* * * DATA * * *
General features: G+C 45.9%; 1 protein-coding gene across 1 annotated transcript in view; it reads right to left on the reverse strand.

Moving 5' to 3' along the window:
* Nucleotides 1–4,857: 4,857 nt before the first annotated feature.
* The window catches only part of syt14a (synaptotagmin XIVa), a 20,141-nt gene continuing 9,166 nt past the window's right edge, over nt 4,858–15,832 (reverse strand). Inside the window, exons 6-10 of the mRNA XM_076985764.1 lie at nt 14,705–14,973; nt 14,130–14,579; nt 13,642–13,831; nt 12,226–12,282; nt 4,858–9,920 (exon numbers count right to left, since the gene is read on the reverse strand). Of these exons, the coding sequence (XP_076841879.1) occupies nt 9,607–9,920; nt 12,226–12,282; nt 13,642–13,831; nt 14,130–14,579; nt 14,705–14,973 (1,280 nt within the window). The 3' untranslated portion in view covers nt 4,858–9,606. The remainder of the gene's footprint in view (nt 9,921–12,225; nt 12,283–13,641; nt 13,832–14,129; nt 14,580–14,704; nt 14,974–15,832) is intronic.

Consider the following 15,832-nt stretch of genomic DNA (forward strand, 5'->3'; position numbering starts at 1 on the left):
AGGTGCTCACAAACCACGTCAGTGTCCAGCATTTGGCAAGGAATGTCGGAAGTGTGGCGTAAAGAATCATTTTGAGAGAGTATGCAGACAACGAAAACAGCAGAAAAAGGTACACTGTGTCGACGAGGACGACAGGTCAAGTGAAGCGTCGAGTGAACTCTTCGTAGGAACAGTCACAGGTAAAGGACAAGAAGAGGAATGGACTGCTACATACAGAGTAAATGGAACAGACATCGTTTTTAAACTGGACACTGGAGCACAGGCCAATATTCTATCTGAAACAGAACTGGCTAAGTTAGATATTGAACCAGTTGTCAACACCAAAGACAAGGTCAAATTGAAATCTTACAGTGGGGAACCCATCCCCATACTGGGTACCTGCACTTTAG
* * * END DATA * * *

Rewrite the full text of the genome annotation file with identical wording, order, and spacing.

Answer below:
General features: G+C 45.9%; 1 protein-coding gene across 1 annotated transcript in view; it reads right to left on the reverse strand.

Moving 5' to 3' along the window:
* Nucleotides 1–4,857: 4,857 nt before the first annotated feature.
* The window catches only part of syt14a (synaptotagmin XIVa), a 20,141-nt gene continuing 9,166 nt past the window's right edge, over nt 4,858–15,832 (reverse strand). Inside the window, exons 6-10 of the mRNA XM_076985764.1 lie at nt 14,705–14,973; nt 14,130–14,579; nt 13,642–13,831; nt 12,226–12,282; nt 4,858–9,920 (exon numbers count right to left, since the gene is read on the reverse strand). Of these exons, the coding sequence (XP_076841879.1) occupies nt 9,607–9,920; nt 12,226–12,282; nt 13,642–13,831; nt 14,130–14,579; nt 14,705–14,973 (1,280 nt within the window). The 3' untranslated portion in view covers nt 4,858–9,606. The remainder of the gene's footprint in view (nt 9,921–12,225; nt 12,283–13,641; nt 13,832–14,129; nt 14,580–14,704; nt 14,974–15,832) is intronic.

Consider the following 15,832-nt stretch of genomic DNA (forward strand, 5'->3'; position numbering starts at 1 on the left):
AGGTGCTCACAAACCACGTCAGTGTCCAGCATTTGGCAAGGAATGTCGGAAGTGTGGCGTAAAGAATCATTTTGAGAGAGTATGCAGACAACGAAAACAGCAGAAAAAGGTACACTGTGTCGACGAGGACGACAGGTCAAGTGAAGCGTCGAGTGAACTCTTCGTAGGAACAGTCACAGGTAAAGGACAAGAAGAGGAATGGACTGCTACATACAGAGTAAATGGAACAGACATCGTTTTTAAACTGGACACTGGAGCACAGGCCAATATTCTATCTGAAACAGAACTGGCTAAGTTAGATATTGAACCAGTTGTCAACACCAAAGACAAGGTCAAATTGAAATCTTACAGTGGGGAACCCATCCCCATACTGGGTACCTGCACTTTAG